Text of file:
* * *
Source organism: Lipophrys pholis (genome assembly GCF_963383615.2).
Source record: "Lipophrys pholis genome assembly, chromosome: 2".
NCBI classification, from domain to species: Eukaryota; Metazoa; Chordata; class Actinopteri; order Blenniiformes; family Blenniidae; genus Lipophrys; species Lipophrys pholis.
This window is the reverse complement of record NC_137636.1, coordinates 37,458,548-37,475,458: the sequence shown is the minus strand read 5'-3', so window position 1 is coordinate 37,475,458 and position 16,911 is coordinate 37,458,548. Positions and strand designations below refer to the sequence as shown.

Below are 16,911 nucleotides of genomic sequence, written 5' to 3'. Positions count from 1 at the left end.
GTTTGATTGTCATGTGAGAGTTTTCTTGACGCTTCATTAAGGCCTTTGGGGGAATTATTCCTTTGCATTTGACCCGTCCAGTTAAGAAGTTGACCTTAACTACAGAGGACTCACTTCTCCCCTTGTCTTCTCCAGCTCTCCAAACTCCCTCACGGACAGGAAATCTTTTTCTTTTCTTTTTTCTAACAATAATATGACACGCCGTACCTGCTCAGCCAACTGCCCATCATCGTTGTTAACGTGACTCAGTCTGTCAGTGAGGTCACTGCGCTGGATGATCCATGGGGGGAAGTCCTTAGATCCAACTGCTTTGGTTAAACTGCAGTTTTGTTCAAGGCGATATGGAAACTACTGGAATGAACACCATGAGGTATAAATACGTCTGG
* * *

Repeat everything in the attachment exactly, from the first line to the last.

Source organism: Lipophrys pholis (genome assembly GCF_963383615.2).
Source record: "Lipophrys pholis genome assembly, chromosome: 2".
NCBI classification, from domain to species: Eukaryota; Metazoa; Chordata; class Actinopteri; order Blenniiformes; family Blenniidae; genus Lipophrys; species Lipophrys pholis.
This window is the reverse complement of record NC_137636.1, coordinates 37,458,548-37,475,458: the sequence shown is the minus strand read 5'-3', so window position 1 is coordinate 37,475,458 and position 16,911 is coordinate 37,458,548. Positions and strand designations below refer to the sequence as shown.

Below are 16,911 nucleotides of genomic sequence, written 5' to 3'. Positions count from 1 at the left end.
GTTTGATTGTCATGTGAGAGTTTTCTTGACGCTTCATTAAGGCCTTTGGGGGAATTATTCCTTTGCATTTGACCCGTCCAGTTAAGAAGTTGACCTTAACTACAGAGGACTCACTTCTCCCCTTGTCTTCTCCAGCTCTCCAAACTCCCTCACGGACAGGAAATCTTTTTCTTTTCTTTTTTCTAACAATAATATGACACGCCGTACCTGCTCAGCCAACTGCCCATCATCGTTGTTAACGTGACTCAGTCTGTCAGTGAGGTCACTGCGCTGGATGATCCATGGGGGGAAGTCCTTAGATCCAACTGCTTTGGTTAAACTGCAGTTTTGTTCAAGGCGATATGGAAACTACTGGAATGAACACCATGAGGTATAAATACGTCTGG